Burma VJ: Reporting from a Closed Country (2008)

  • Time: 84 min
  • Genre: Documentary | History | News
  • Director: Anders Østergaard
  • Cast: George W. Bush, Ko Muang, Aung San Suu Kyi


Using smuggled footage, this documentary tells the story of the 2007 protests in Burma by thousands of monks.


  • “We have to rely on handicams. But the things we did shook up the people of Burma, as well as the people around the world.”

    Burma VJ is a startling first-hand look inside Myanmar, a country ruled by an oppressive military regime. Infamous (and universally condemned) for their brutal crackdown against pro-democracy supporters in 1988 which claimed three thousand innocent lives, the generals till now are unwilling to give up their power and would use extreme measures to keep their people in check.

    A team of video journalists from the Democratic Voice of Burma (DVB) has been using the power of technology and the mass media to send the world secretly-filmed footages of what happened during a similar crackdown on protestors by the regime in 2007, thus not only validating the use of media to expose the truth behind the generals’ collaborative denial of the incident, but also to give hope and strength to people around the world (and in Myanmar) that someday these evil people can be defeated.

    Directed by Anders Ostergaard, Burma VJ is made up of mostly real video footage which is edited with a few scenes of re-enacted narration to give the film a more ‘watchable’ feel. Narrated by one of the video journalists involved who helps us to understand the situation on the ground by describing and commenting on events as they are happening, Burma VJ brings viewers to the lion’s den, the heart of the conflict.

    The first two-thirds of the film documents from the beginnings of a mass protest (which eventually gained tremendous momentum) led by the respected monks who trek along the streets of the city for days to rouse the public into joining them, to marching towards the home of democratic icon and the country’s beacon of hope Aung Sang Suu Kyi (who was under house arrest at the time of this film’s release), and demanding for her release.

    Close to half a million protestors took part in the most massive public show of disapproval for military rule since 1988. Monks and citizens alike, they chant slogans about peace and love, and about the need for democracy. Burma VJ captures this amazing spirit of collective optimism with remarkable intensity. Although we know the bloody consequences which await these people, we cannot help but also punch our fists into the air in a solidarity show of support for these brave souls.

    The final third is at times graphically violent and deeply unsettling as the generals respond in the only way they know, that is through sheer firepower. The camera captures it all and the truth that goes along with it. Burma VJ is activist documentary filmmaking of the highest order, and I truly admire the courage and selfless sacrifice (some dying or arrested in the line of duty) these video journalists have shown. For a film made up of a myriad of moving images (shot in authentic shaky videocam style), Burma VJ manages to be coherent through impressive editing. However, its most lasting legacy is in its ability to inspire change.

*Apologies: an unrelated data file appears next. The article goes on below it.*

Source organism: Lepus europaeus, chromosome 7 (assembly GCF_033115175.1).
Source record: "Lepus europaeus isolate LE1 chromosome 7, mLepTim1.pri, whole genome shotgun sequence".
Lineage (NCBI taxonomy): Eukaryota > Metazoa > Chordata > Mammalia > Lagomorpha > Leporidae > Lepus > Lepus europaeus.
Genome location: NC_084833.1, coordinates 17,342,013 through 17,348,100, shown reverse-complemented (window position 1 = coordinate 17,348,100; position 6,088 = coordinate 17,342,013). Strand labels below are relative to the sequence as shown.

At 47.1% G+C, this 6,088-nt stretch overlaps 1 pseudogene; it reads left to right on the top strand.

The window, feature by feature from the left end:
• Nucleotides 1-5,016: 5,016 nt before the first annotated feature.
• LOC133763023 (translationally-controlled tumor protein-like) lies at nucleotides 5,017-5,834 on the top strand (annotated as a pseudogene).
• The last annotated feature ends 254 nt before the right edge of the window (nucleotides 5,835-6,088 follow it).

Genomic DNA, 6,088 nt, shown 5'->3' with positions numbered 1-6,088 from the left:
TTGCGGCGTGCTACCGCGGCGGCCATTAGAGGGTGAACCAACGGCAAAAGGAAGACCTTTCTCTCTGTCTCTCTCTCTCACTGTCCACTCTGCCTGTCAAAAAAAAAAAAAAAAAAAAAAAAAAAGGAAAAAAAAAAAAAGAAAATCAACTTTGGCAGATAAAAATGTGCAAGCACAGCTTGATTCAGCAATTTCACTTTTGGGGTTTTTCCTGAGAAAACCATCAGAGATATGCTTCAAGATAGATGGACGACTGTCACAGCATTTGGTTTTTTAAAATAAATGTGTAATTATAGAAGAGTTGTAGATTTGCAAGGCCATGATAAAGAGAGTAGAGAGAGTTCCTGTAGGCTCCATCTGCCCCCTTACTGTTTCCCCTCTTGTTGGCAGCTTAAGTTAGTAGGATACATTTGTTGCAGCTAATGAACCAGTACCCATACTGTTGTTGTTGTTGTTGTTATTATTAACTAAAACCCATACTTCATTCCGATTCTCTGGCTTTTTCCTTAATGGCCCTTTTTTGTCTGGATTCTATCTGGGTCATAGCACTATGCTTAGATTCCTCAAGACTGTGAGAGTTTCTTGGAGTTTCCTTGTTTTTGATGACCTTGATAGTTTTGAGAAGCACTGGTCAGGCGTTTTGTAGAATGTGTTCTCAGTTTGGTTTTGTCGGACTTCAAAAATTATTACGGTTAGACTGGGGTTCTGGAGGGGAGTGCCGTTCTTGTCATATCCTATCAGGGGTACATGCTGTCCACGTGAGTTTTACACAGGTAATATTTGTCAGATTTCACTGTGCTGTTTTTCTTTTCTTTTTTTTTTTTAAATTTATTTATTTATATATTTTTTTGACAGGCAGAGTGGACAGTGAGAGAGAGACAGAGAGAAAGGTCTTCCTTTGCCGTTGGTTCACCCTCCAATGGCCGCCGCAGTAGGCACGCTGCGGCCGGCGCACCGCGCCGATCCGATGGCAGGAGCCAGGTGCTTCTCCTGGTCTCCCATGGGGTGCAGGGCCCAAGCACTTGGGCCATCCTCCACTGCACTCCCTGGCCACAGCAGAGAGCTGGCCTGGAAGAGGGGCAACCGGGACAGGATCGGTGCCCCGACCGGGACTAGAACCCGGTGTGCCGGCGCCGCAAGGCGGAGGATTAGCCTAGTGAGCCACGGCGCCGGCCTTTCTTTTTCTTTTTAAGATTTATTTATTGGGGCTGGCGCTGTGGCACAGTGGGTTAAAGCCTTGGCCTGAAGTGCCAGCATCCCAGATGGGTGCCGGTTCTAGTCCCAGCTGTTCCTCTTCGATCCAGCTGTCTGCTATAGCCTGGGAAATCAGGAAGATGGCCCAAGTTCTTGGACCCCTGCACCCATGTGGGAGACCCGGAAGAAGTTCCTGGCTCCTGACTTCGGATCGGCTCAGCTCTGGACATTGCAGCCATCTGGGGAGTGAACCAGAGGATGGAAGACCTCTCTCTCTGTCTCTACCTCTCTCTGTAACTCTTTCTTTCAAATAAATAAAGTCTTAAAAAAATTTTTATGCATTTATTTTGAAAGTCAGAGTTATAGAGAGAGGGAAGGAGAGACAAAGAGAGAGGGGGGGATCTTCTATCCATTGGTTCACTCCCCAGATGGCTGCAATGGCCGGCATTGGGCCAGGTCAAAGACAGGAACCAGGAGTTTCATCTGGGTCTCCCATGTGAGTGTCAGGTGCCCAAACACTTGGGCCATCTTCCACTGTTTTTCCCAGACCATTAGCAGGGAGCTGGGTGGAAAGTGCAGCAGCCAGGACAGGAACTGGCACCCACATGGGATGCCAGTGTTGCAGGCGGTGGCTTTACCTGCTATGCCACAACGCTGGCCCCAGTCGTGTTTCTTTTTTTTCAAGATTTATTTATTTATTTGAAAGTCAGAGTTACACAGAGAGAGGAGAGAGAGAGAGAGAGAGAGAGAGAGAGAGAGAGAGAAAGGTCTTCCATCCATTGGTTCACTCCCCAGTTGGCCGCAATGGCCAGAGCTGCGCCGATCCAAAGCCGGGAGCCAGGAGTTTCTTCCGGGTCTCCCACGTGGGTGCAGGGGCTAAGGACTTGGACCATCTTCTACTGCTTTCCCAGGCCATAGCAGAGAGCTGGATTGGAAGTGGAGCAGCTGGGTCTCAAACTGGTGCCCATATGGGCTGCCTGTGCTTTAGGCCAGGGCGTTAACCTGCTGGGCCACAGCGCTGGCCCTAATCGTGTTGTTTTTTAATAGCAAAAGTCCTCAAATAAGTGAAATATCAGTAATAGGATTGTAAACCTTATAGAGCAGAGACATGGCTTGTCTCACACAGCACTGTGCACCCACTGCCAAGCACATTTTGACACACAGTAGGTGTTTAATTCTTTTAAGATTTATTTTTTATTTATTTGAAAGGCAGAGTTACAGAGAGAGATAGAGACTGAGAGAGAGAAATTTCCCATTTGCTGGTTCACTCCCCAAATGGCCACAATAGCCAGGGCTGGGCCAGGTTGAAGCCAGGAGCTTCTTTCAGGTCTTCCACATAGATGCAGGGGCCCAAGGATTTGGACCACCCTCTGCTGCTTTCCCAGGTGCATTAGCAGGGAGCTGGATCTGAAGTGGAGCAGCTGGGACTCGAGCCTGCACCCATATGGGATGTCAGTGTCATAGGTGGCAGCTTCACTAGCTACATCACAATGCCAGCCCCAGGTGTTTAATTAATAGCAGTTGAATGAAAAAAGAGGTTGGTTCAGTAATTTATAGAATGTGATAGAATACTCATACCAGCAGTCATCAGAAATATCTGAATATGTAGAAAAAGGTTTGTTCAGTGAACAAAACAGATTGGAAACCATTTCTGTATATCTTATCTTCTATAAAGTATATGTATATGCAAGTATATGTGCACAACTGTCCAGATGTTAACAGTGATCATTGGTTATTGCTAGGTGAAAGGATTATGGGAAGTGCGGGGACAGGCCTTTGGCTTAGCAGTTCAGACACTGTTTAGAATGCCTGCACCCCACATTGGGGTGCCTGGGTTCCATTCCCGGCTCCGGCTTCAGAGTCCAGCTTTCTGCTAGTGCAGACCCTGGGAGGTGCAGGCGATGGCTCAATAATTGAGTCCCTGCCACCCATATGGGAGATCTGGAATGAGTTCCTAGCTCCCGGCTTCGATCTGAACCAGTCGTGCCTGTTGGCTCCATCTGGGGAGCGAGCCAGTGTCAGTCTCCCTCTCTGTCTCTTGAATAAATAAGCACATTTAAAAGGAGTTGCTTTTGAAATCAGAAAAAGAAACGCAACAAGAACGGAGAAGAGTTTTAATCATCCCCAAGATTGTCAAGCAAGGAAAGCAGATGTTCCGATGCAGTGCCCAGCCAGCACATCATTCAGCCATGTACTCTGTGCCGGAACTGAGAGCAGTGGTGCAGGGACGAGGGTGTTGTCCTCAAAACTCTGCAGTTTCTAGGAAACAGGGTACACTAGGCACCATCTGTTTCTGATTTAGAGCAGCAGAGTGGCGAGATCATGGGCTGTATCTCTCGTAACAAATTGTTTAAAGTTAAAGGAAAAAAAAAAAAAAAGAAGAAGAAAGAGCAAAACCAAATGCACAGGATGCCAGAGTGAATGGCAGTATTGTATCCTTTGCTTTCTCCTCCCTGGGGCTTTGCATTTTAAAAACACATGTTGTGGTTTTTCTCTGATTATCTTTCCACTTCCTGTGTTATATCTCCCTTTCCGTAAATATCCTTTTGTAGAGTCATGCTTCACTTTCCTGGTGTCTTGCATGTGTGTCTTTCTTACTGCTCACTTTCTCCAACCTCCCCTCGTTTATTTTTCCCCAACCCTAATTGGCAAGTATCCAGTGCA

GRADE: B (7.5/10 or 3.5 stars)
    More reviews: http://www.filmnomenon2.blogspot.sg/

  • In 1962, the Burmese government was overthrown in a coup by the socialist military, who maintained control of the country until 2011. During this time, Burma deteriorated into poverty, while any protests or statements made against the ruling government were quickly crushed through intimidation, torture, outlandishly long jail sentences and executions. In 1988, a series of marches, rallies and protests now known as the 8888 Uprising were brought to a bloody end as the military killed 3,000 civilians in the streets.

    With the media controlled by the state and a ban on any footage leaving the country, the Democratic Voice of Burma (DVB) has trained its journalists to work as guerrilla cameraman, working in the shadows to capture any acts of oppression or revolution. They work as a network but rarely meet, communicating using mobile phones and internet chatrooms, and frequently putting themselves at great personal risk. Being captured could mean death, with our narrator, known as ‘Joshua’, having his footage wiped early on by secret police and being forced into exile. Clever reconstructions of Joshua receiving updates on a new uprising now known as the Saffron Revolution, led by the Buddhist monks, forms a tense narrative.

    The footage captured by the DVB is astonishing, with the action taking place right before your eyes. It is also, at times, incredibly intimate. Early on, the monks distrust the DVB, suspecting they are secret police. When the cameramen are attacked by plain-clothes military, the monks protect them and trust is immediately solidified. You are instantly swept up by the protesters elation and feel their incredible sense of hope, so it’s absolutely shattering to see it all torn away. Director Anders Ostergaard weaves the footage together expertly, and the film is wholly deserving of its Best Documentary nomination at the Academy Awards in 2010 (and probably deserved to win). It’s as close as you could get to being on the streets of a country under a crushing regime, and the results are frustrating and terrifying.

    Rating: 5/5

    Read more reviews at The Wrath of Blog

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